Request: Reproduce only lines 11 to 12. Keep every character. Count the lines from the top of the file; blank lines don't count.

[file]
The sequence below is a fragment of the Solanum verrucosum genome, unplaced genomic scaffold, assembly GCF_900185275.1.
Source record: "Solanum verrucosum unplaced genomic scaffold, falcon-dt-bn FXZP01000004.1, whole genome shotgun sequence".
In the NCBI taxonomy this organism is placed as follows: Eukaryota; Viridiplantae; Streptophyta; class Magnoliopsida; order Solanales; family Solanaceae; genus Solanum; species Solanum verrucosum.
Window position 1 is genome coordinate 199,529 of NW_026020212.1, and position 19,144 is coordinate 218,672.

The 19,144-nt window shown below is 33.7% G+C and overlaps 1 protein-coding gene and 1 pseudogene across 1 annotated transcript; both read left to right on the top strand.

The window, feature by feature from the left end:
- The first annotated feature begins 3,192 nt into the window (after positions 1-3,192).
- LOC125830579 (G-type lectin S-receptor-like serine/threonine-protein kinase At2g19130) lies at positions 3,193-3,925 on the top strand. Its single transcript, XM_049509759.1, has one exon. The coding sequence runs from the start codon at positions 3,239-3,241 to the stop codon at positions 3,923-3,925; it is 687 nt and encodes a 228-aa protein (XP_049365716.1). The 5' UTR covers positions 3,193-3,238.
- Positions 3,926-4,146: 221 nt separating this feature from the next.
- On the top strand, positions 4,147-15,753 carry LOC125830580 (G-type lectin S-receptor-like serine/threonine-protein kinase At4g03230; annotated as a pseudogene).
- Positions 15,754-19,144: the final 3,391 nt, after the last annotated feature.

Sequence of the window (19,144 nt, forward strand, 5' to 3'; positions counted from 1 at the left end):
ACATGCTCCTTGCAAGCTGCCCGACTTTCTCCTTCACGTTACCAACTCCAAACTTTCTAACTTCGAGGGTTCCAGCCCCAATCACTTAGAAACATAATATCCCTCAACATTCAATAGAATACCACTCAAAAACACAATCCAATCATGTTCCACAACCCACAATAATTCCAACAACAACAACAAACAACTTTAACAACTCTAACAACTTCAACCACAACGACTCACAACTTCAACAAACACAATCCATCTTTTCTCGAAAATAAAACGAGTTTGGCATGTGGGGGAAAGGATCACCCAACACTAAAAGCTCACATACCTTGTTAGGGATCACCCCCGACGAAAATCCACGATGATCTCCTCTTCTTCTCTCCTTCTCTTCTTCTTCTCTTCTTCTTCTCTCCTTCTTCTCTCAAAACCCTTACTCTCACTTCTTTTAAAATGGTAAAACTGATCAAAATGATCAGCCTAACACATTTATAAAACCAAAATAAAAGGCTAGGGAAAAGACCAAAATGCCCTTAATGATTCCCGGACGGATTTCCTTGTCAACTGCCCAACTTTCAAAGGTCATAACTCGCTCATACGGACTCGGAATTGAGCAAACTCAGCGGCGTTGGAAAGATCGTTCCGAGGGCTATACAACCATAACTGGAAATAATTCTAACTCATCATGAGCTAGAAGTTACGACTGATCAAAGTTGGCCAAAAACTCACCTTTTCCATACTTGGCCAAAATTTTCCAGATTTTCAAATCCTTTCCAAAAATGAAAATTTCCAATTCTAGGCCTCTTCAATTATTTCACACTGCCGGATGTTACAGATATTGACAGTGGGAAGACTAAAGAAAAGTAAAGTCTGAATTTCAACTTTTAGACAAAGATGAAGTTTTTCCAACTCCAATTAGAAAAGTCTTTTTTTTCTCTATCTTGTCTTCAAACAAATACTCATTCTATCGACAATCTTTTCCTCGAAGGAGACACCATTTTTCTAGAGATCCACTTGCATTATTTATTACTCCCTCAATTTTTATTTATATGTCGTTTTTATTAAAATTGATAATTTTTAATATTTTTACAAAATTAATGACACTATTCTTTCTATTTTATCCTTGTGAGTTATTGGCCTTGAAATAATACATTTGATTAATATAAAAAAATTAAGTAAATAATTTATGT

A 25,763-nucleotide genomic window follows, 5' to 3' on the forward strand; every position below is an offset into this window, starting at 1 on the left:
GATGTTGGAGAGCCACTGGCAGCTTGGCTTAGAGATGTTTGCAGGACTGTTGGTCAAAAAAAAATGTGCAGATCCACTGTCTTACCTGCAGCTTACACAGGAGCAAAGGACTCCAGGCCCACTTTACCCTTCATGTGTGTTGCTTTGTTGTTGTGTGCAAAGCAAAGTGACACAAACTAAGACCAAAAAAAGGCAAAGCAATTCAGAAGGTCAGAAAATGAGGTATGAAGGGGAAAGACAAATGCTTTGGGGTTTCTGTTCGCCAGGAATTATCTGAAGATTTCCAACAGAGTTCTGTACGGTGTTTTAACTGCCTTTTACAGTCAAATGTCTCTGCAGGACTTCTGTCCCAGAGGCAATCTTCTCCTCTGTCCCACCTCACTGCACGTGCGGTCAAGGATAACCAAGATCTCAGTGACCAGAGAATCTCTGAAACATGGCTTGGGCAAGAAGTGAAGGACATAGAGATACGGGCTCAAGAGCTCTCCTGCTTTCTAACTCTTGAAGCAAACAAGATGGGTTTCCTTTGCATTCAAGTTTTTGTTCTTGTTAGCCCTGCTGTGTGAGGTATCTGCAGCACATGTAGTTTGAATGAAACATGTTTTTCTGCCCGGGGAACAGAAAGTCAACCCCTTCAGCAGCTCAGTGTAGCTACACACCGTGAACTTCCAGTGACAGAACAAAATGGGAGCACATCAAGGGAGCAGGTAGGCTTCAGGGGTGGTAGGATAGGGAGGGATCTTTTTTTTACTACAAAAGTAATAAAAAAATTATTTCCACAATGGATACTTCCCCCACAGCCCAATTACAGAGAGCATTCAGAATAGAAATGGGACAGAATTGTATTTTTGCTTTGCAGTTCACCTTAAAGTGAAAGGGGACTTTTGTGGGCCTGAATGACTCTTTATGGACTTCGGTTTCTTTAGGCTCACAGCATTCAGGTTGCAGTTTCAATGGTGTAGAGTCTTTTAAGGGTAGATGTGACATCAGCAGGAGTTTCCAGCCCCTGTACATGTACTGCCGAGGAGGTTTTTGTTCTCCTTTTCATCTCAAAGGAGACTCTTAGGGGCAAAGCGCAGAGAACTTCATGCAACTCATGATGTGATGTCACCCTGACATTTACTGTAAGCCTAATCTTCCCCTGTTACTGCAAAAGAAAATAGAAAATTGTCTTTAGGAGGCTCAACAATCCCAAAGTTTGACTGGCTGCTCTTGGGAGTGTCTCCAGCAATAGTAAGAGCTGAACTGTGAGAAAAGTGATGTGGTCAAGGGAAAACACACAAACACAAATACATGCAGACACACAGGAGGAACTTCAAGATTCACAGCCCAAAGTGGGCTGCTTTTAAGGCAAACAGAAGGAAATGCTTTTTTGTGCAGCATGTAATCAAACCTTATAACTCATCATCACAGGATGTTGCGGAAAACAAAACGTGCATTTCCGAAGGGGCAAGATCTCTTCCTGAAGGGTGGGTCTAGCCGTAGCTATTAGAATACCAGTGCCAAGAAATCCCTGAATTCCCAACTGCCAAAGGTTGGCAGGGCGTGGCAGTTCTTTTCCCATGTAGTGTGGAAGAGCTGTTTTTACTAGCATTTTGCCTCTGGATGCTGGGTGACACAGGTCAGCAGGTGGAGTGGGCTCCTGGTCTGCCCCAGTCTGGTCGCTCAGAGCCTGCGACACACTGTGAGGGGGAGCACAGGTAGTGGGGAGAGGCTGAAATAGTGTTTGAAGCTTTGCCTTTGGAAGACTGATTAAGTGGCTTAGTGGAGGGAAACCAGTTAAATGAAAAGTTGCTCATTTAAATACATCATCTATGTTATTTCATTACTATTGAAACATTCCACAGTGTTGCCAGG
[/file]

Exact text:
- Positions 15,754-19,144: the final 3,391 nt, after the last annotated feature.

Sequence of the window (19,144 nt, forward strand, 5' to 3'; positions counted from 1 at the left end):